This book focuses on the musical writings in the daily and periodical press in France during the nineteenth century. It covers the criticism of a wide range of Western music, explaining how composers such as Bach and Beethoven secured a permanent place in the repertory. Dr. Ellis analyzes the process of canon formation, the development of French musicology and the increasing sensitivity of critics to questions of performance practice. She also examines the inevitable conflict between commercial interest and aesthetic integrity.
|Publisher:||Cambridge University Press|
|Product dimensions:||5.98(w) x 8.98(h) x 0.67(d)|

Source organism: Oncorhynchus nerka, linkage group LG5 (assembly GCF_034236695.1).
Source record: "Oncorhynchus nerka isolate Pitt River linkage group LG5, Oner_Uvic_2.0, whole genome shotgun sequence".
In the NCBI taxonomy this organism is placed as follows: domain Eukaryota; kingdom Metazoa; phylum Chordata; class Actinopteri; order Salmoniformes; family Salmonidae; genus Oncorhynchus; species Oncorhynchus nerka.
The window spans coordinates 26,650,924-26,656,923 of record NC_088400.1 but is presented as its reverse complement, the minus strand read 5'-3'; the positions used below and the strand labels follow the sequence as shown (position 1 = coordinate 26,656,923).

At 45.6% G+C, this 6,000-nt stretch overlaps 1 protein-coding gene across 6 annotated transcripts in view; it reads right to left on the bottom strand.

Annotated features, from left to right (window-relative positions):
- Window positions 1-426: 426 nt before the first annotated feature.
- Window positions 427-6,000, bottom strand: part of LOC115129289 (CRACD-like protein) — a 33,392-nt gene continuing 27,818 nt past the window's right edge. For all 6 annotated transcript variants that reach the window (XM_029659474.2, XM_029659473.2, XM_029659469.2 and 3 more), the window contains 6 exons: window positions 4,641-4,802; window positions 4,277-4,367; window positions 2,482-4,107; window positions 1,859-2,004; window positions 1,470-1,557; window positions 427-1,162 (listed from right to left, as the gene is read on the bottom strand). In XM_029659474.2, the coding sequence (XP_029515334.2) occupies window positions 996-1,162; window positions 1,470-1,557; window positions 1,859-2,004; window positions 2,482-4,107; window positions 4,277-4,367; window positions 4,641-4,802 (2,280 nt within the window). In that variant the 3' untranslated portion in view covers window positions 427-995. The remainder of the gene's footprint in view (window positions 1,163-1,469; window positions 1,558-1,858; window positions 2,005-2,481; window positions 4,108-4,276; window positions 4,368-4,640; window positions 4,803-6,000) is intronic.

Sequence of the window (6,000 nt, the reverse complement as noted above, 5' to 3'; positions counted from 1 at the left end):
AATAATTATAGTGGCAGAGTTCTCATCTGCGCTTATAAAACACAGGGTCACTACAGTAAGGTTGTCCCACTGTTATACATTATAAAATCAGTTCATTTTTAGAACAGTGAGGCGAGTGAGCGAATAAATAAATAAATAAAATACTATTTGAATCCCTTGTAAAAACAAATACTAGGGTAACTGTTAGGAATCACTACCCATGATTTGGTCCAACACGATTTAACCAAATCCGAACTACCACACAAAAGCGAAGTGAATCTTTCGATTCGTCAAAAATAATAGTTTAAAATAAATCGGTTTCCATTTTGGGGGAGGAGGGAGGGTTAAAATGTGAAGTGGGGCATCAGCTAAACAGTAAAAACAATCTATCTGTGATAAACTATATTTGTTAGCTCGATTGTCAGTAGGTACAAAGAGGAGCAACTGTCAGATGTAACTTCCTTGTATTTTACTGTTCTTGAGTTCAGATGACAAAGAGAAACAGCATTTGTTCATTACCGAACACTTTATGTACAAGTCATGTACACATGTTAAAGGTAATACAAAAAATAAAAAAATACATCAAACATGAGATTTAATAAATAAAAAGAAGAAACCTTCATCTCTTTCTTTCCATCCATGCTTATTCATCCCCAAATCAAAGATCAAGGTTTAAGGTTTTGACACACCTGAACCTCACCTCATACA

Table of ContentsAcknowledgements; List of abbreviations; Introduction; 1. Crosscurrents in early nineteenth-century criticism; 2. The rise of the specialist press from 1827; 3. Early music; 4. The Austro-German tradition I: the reception of Gluck, Haydn and Mozart; 5. The Austro-German tradition II: the reception of Beethoven; 6. The Austro-German tradition III: Weber, Schubert and Mendelssohn; 7. Contemporary music I: piano music; 8. Contemporary music II: chamber and symphonic music; 9. Contemporary music III: opera; 10. Contemporary music IV: the music of the future; 11. Contemporary music V: Berlioz; 12. Conclusion; Appendix 1. Principal contributors to the Gazette; Appendix 2. Personalia; Appendix 3. Contes, nouvelles, dialogues and other short literature in Schlesinger's Gazette musicale, 1834-46; Appendix 4. Publishing history of the Gazette; Appendix 5. Pseudonyms and attributions; Bibliography; Index of musical works cited; General index.